Sunday, December 22, 2013


During my going-away party from my first job out of college, one of the editors told me to never step foot in the building again. And that guy actually liked me.

He wasn't saying it in a mean way; it was as though he knew I would find a better situation elsewhere. And he was right. That was not a happy place.

I've been thinking about that conversation since Friday, when I went to three going-away parties at the paper. It was our latest round of layoffs, and it hit closer to me than it ever has. And I'd been feeling angry and stressed about it.

But what I realized Friday is that I have not appreciated what great fortune I've had to work where I work. I work with people who care about what they do, and who care about the people they work with. I've made amazing friends -- smart, warm, hilarious. And I've gone through a lot here (including the illness that I wrote about in great detail here several years ago). I've grown up here. My life is demarcated into two eras: The time when my mom was alive, and the time when I have worked at The Pilot. On the day that my mom died, Denis called me from the paper to see if I was ready to talk about coming out here. He had no way of knowing she had died; it was only several hours after I had found out myself. He was really great about it; he just happened to call on that day. And I was ready to talk.

So it's been my mom, and The Pilot. Nothing in between, and no overlap. That's pretty big to me. And I feel good that it was here, and not somewhere else.

The Apple and The Tree And All That, Part II

Abbott sometimes uses incorrect words to tweak me; for months he called soy milk "foy milk" as a joke. This fact leaped to mind this evening as I sat down to write "Happy holidays" in my Fox-News-loving dad's Christmas card just to tweak him. 

So, you know, the apple does not fall far from the tree that sprouted nearby the previous tree after having fallen and rolled only a short distance.

Sunday, December 08, 2013

Music, by the numbers

So, I've been compiling a list of the albums I've listened to the most in my life. I'm obsessive and a creature of habit, so it's no joke when I say that I've listened to some of these more than 1000 times. In the beginning of my serious music-listening career, I had no disposable income to speak of and just a few tapes, which my sister and I would listen to every day as we did the dishes or played Super Mario Bros. And when we weren't listening to those few tapes, we were listening to the radio, which is harder to quantify. Anyway, then there was college, and the Walkman that accompanied me everywhere. Then driving around in my '94 Corolla, with the same tapes over and over. Now, though, it's a Civic with an iPod, so I'm rarely listening to whole albums anymore. I don't really actively seek out a ton of new music (which drives Jeffrey nuts) -- even from artists whose other albums I really like; once I find something that's relatively in my range and that I like, I stick with it for a while. Also, I'm not really an album-cut kind of a gal; I was raised on MTV and radio, so I know singles. And some albums only have, like, 2 good songs. So they didn't make the cut, but you'll see that a ton of Greatest Hits collections did.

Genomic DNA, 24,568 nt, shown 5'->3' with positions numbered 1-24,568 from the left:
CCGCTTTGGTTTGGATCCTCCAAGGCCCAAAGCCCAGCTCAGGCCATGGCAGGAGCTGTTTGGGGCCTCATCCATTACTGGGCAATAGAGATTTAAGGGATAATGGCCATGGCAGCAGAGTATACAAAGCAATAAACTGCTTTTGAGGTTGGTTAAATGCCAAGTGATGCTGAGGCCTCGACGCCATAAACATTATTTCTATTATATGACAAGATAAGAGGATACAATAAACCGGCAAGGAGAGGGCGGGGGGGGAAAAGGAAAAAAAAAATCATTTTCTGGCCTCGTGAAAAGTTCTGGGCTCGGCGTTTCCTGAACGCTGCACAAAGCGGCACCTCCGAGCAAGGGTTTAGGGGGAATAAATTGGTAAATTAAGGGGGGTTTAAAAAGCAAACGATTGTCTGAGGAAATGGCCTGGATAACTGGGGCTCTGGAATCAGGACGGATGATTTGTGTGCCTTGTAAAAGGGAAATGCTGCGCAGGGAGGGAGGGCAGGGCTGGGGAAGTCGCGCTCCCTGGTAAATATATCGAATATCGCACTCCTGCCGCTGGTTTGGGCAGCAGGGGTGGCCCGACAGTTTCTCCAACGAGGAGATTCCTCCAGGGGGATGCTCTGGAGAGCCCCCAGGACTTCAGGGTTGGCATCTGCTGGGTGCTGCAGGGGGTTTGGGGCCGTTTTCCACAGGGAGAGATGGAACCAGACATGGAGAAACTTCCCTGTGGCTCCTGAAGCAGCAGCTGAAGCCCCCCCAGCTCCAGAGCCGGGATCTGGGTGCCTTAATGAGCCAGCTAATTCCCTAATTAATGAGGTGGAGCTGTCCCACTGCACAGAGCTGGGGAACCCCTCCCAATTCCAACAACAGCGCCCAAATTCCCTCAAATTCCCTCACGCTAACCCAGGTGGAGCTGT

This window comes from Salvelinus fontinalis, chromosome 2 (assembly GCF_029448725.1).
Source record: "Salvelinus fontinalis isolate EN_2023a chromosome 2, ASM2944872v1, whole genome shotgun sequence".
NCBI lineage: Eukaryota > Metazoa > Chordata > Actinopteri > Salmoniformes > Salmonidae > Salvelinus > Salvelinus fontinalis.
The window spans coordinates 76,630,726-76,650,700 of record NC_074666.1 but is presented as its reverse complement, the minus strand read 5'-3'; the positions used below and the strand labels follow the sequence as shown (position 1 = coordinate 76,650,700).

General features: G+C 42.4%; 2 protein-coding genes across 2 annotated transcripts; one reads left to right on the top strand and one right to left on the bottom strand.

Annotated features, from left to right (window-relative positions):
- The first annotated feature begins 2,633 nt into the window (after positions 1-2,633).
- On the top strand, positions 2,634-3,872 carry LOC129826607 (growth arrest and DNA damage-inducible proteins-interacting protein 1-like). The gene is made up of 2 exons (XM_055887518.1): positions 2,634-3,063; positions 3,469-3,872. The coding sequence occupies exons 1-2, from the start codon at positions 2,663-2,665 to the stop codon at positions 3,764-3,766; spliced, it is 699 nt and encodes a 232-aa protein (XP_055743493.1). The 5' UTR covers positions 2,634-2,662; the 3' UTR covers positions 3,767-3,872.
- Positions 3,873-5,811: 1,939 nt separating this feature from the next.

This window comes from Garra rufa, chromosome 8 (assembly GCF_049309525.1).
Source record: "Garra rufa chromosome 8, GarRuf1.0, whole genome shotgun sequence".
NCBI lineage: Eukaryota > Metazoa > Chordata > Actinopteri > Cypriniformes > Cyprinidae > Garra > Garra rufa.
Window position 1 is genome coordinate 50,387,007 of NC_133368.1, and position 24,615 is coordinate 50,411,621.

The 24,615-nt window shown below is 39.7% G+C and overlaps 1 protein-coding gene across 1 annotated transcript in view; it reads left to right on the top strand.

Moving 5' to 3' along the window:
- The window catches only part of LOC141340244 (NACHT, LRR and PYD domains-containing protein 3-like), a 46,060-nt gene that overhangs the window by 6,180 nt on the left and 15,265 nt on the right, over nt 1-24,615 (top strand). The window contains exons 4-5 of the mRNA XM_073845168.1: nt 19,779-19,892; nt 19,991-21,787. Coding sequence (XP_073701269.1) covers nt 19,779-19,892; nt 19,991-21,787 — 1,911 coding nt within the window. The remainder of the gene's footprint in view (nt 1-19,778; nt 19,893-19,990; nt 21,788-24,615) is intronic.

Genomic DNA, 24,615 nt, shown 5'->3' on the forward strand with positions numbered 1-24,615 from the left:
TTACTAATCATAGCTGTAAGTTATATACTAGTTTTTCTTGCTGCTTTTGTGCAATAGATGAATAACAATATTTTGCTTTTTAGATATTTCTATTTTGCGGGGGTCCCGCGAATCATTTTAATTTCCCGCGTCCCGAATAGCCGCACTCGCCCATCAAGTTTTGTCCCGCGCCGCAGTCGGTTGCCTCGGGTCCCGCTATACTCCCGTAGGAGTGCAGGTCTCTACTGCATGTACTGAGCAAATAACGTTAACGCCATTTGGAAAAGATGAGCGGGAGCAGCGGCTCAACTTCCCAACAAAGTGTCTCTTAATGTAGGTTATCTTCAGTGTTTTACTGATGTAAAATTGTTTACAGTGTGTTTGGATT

I decided that there were 3 groupings that made sense for these albums: > 100 listenings, > 500 listenings and > 1000. In the first category are albums I mostly like. But either they didn't really take or they came too late, after the revelation of cherry-picking MP3s. In the second category are most albums I know by heart. In the third category are albums that stayed important to me for a long time, for whatever reason. They probably say the most about me. Within each category, they're in the order in which my addled brain recalled them. 

Notes: 1. For the purposes of this list, I'm including albums of which I listened to at least 80 percent. Most have 1-2 fast-forward songs. 2. There are also a lot of mixtapes/CDs I'm not including, which sort of makes me sad. It's just a little harder to accurately remember all of those. 3. I'm surely forgetting many; this list is subject to change without notice when I remember more of them. 4. Some of these albums I will never be able to listen to again (I'm looking squarely at you, Billy Joel).